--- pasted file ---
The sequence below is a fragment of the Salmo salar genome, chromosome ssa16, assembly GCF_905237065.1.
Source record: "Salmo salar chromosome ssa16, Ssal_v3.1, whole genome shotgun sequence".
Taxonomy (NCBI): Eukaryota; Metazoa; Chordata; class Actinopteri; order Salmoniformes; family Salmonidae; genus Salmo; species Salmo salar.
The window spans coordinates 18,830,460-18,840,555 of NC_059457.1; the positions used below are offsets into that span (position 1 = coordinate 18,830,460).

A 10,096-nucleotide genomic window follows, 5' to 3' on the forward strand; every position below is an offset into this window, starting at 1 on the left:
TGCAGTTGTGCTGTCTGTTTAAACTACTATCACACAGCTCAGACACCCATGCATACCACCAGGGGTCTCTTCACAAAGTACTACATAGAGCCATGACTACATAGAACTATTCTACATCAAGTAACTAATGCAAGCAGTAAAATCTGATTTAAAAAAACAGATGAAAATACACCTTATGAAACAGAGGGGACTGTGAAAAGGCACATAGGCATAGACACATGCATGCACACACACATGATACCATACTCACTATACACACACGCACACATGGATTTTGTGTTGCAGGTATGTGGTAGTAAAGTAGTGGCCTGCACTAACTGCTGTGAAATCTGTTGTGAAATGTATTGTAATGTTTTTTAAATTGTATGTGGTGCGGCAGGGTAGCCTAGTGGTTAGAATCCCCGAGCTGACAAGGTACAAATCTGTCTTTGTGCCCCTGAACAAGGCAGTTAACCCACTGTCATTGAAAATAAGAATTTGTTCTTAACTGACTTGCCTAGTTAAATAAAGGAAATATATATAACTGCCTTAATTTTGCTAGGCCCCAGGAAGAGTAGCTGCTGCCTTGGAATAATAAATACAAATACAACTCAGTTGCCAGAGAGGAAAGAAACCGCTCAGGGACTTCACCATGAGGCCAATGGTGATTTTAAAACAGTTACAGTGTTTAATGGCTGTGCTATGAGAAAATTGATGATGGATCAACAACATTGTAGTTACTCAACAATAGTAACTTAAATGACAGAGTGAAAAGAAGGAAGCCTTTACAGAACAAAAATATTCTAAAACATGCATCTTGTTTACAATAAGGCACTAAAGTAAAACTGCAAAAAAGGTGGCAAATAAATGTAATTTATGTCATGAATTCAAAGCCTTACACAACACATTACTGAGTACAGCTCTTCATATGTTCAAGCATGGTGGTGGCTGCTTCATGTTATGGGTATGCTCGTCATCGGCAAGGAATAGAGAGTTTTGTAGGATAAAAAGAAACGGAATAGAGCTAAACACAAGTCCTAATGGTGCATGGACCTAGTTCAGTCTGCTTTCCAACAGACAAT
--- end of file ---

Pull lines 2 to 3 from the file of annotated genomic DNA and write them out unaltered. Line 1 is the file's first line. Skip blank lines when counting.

Source record: "Salmo salar chromosome ssa16, Ssal_v3.1, whole genome shotgun sequence".
Taxonomy (NCBI): Eukaryota; Metazoa; Chordata; class Actinopteri; order Salmoniformes; family Salmonidae; genus Salmo; species Salmo salar.